5 Best Ways To Deal With Social Anxiety

Imagine you are about to meet a colleague from work. Thinking of it makes your heart pound hard and fast, followed by a shaky, husky voice, dry mouth, and sweating, blushing, dry mouth and even worse, a stomach upset.

In reality, it is probably easier to just cancel the meeting altogether. Social anxiety is much more than just feeling shy, there is the aspect of panic creeping in and interacting with people feels like a task.

By definition, social anxiety is nervousness in anticipation of a social event or either before or after a social situation. This anxiety makes life unbearable. It deprives you of the excitement of meeting new people and interacting with others. But exactly how do you cope with social anxiety?

Coping with social anxiety

Probably not what anyone struggling with social phobia will want to hear but the best and only way to deal with social anxiety is learning how to remain calm and composed in social settings. When you become comfortable socially, you no longer have negative ‘panicky’ thoughts such as “What will I say?” You allow the conversation to take its natural course while you just go with it without necessarily feeling obliged to force it.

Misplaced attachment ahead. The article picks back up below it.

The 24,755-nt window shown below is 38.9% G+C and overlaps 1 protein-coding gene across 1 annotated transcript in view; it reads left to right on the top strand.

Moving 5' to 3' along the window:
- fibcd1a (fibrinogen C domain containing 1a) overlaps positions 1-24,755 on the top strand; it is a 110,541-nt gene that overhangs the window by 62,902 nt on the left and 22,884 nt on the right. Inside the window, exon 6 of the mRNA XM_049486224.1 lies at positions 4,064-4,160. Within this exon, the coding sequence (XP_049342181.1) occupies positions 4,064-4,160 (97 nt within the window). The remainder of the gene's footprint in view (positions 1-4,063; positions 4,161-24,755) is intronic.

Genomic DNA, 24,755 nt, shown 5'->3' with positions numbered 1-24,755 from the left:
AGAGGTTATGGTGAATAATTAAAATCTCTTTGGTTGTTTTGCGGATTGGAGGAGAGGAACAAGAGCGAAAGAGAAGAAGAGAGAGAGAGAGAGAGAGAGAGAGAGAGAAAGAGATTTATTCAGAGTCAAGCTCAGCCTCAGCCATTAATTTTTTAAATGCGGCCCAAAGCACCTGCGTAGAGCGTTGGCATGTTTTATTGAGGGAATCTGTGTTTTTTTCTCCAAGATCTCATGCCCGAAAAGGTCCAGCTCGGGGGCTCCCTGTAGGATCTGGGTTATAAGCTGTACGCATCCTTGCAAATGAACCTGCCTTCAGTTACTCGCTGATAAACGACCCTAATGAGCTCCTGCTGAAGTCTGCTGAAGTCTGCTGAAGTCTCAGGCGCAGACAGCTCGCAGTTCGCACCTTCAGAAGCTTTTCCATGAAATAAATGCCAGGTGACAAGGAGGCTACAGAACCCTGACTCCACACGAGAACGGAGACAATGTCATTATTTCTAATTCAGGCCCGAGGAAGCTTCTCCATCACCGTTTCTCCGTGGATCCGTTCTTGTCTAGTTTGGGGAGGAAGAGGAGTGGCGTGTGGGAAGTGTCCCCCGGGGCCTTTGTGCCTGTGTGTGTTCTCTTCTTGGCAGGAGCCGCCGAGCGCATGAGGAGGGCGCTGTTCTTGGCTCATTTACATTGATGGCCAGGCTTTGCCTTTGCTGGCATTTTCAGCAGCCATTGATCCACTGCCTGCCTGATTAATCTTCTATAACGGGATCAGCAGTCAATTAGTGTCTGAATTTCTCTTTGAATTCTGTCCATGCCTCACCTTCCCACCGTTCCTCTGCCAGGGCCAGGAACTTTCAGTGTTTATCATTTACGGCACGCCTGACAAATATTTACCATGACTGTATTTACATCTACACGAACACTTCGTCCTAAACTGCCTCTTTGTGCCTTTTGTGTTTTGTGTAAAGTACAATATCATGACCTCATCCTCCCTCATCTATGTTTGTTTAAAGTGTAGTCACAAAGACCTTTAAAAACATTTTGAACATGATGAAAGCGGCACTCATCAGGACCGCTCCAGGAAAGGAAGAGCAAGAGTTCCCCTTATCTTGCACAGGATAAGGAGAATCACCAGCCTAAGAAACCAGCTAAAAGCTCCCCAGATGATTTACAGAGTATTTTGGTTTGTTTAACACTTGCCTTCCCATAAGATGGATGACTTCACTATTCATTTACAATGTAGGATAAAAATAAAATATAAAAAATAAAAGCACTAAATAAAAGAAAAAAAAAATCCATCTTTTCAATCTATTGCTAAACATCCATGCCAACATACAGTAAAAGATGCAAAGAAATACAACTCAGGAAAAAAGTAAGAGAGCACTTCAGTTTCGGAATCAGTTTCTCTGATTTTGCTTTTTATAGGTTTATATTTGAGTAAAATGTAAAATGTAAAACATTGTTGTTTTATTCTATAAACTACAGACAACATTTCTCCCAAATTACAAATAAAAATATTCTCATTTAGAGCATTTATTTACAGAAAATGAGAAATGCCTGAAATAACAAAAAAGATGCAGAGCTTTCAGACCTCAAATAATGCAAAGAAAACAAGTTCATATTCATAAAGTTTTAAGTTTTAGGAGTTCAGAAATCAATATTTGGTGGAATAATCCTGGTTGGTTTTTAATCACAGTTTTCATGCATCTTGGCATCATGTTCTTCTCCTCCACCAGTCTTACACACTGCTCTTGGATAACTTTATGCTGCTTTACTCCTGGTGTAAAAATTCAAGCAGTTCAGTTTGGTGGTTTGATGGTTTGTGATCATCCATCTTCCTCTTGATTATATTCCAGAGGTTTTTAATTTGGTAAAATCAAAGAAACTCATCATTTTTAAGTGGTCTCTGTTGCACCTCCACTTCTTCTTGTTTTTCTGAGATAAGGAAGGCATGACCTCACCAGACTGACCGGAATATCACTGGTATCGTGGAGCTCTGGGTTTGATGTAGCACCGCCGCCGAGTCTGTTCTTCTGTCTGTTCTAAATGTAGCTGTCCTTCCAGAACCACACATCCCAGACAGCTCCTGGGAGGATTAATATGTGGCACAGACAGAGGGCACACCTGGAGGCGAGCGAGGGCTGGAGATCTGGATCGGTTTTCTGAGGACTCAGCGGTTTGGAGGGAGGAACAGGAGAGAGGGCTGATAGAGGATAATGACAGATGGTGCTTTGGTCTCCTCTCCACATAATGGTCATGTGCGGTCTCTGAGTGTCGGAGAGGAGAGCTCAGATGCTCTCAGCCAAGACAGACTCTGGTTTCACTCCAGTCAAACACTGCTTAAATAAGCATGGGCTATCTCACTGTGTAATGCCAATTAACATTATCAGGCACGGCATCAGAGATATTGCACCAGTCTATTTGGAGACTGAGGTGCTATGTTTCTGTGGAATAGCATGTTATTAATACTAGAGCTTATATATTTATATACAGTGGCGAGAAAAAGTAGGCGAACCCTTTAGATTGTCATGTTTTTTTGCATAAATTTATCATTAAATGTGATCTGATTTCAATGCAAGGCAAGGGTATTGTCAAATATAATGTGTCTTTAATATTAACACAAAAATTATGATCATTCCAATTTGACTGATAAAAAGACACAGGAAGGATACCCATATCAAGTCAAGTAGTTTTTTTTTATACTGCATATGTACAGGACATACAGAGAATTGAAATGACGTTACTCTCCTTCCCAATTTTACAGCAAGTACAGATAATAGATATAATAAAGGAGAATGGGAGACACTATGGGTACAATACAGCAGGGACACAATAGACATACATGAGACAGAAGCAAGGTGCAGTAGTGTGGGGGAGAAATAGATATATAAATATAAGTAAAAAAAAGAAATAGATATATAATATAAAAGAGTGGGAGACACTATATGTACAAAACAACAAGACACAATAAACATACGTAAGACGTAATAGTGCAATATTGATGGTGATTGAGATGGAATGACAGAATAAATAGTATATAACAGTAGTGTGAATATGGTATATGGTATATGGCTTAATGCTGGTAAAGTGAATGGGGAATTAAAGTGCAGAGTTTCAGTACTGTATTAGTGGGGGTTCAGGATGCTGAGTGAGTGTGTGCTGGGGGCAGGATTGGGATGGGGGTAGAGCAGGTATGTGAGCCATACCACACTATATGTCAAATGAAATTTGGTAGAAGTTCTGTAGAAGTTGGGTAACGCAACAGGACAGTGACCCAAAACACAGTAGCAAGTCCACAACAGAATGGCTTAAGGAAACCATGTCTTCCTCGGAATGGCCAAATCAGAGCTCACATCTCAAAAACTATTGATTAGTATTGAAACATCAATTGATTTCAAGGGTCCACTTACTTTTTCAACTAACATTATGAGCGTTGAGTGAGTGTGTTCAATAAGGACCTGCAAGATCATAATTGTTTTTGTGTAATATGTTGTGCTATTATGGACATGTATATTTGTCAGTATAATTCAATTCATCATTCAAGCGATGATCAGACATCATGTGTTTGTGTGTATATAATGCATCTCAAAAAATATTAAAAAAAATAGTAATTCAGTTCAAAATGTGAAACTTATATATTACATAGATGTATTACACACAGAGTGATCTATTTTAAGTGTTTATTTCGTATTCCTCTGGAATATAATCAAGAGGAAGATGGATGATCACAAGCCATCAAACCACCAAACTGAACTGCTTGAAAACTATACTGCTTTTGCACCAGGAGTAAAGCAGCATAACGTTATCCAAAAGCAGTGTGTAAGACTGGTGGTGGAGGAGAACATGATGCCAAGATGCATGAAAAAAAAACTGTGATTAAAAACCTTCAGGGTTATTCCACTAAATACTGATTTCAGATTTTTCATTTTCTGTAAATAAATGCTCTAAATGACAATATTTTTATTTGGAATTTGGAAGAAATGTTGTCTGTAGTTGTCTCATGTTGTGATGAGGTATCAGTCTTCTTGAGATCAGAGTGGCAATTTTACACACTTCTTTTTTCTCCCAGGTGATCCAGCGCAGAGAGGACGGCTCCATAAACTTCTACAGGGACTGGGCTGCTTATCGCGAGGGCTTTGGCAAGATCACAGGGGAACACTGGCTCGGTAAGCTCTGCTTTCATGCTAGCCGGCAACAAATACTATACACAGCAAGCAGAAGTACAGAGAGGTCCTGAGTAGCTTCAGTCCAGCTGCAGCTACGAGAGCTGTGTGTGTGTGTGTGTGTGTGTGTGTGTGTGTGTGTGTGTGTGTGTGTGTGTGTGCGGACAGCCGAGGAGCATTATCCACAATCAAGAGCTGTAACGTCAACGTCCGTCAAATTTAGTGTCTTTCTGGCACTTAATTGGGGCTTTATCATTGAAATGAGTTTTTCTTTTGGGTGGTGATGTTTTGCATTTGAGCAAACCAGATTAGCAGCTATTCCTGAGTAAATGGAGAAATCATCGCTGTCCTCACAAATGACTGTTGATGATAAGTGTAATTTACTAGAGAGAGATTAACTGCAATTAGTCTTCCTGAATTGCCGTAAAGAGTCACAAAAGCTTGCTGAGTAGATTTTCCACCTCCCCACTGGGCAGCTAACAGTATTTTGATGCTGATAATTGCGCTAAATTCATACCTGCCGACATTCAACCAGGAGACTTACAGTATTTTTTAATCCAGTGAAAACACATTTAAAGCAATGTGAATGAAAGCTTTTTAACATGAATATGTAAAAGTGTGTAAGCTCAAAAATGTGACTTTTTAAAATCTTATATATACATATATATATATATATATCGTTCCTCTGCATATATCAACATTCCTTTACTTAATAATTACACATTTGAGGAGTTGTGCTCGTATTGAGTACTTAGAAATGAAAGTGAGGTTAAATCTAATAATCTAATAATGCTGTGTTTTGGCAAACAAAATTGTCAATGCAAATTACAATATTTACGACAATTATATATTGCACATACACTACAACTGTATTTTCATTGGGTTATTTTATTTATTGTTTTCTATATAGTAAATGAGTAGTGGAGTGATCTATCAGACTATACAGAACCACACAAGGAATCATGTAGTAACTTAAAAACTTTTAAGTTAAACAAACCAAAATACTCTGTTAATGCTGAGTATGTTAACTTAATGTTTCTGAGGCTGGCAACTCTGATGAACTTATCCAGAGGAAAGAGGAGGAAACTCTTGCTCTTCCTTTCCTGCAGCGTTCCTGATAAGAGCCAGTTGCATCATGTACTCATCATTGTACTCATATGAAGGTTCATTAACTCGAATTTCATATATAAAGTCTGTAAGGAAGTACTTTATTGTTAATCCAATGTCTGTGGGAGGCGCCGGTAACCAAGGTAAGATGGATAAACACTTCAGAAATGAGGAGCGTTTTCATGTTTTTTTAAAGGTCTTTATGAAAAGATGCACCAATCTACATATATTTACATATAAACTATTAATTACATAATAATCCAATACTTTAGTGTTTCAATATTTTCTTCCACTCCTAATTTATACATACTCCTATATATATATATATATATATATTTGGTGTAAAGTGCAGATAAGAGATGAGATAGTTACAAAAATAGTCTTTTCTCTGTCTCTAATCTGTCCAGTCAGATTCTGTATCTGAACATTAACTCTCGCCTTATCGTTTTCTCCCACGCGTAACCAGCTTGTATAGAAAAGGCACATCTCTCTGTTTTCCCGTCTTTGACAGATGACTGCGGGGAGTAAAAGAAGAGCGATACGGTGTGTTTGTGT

Feeling relaxed is the only way to beat social phobia and by following these 5 key steps, you will commence your journey to becoming a confident social-phobia free individual.

1. Stay relaxed and practice being that way

Although unknown to many, worrying is self-programmed. If you remain anxiously fixated about an imminent social situation, you continually link worry to it and in the end, you approach the situation feeling anxious-which is how you initially programmed yourself to feel.

To alter this response, take a time to think about an upcoming event in a relaxed mode; maybe while sitting comfortably in a chair or relaxing in a bath. Picture yourself relaxed in this event and in control of things looking all confident then repeatedly do this. Why? For both your mind and body to automatically register a better and positive link to the events.